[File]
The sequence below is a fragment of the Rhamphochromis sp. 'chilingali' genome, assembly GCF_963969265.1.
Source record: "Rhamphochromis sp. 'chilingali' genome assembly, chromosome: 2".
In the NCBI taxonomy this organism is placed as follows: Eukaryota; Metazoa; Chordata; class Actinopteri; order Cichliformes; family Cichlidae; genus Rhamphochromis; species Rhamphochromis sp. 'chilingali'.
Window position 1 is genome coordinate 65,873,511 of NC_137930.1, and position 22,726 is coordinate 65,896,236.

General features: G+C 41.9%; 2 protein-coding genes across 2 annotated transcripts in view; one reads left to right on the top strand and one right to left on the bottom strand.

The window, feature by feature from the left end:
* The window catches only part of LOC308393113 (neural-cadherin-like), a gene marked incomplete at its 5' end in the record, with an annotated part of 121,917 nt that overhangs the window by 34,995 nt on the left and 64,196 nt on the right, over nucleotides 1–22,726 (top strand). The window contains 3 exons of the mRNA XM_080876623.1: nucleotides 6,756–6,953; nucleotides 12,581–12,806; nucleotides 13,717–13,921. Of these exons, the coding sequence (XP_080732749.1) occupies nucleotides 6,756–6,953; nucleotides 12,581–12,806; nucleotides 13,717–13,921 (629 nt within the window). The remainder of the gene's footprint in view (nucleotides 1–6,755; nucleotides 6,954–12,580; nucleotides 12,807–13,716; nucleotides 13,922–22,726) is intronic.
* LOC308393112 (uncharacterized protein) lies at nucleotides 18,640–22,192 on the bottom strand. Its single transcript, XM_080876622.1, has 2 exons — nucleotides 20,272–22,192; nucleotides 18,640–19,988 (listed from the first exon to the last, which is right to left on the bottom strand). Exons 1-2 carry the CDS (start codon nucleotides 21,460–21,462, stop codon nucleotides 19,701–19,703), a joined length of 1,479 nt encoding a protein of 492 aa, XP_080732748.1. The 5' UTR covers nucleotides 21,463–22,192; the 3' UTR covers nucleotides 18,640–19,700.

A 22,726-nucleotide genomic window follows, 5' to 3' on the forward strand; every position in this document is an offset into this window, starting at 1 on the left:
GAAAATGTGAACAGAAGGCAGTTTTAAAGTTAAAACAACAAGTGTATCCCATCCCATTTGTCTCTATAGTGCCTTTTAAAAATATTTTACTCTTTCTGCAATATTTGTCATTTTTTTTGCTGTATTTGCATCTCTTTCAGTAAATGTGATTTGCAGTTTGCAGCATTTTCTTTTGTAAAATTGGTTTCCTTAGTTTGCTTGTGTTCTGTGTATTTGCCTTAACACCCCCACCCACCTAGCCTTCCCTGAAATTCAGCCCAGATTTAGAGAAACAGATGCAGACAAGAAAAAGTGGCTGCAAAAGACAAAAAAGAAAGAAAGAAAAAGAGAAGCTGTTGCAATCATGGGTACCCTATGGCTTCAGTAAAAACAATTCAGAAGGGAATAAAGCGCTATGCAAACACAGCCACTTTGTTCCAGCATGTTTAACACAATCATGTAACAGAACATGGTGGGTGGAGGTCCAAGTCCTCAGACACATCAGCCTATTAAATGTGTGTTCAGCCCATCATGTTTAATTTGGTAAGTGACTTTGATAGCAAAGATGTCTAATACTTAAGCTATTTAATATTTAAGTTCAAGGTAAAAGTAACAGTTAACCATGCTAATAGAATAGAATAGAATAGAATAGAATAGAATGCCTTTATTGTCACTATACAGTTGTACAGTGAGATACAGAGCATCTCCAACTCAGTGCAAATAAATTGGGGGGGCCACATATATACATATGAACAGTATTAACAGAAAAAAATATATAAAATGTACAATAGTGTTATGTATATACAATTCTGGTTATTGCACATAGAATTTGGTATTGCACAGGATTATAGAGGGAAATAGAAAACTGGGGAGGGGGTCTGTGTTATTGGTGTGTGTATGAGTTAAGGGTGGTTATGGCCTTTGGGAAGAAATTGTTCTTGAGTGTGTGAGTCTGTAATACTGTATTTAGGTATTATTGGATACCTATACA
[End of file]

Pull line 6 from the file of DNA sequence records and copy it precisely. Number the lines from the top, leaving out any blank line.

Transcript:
The window, feature by feature from the left end: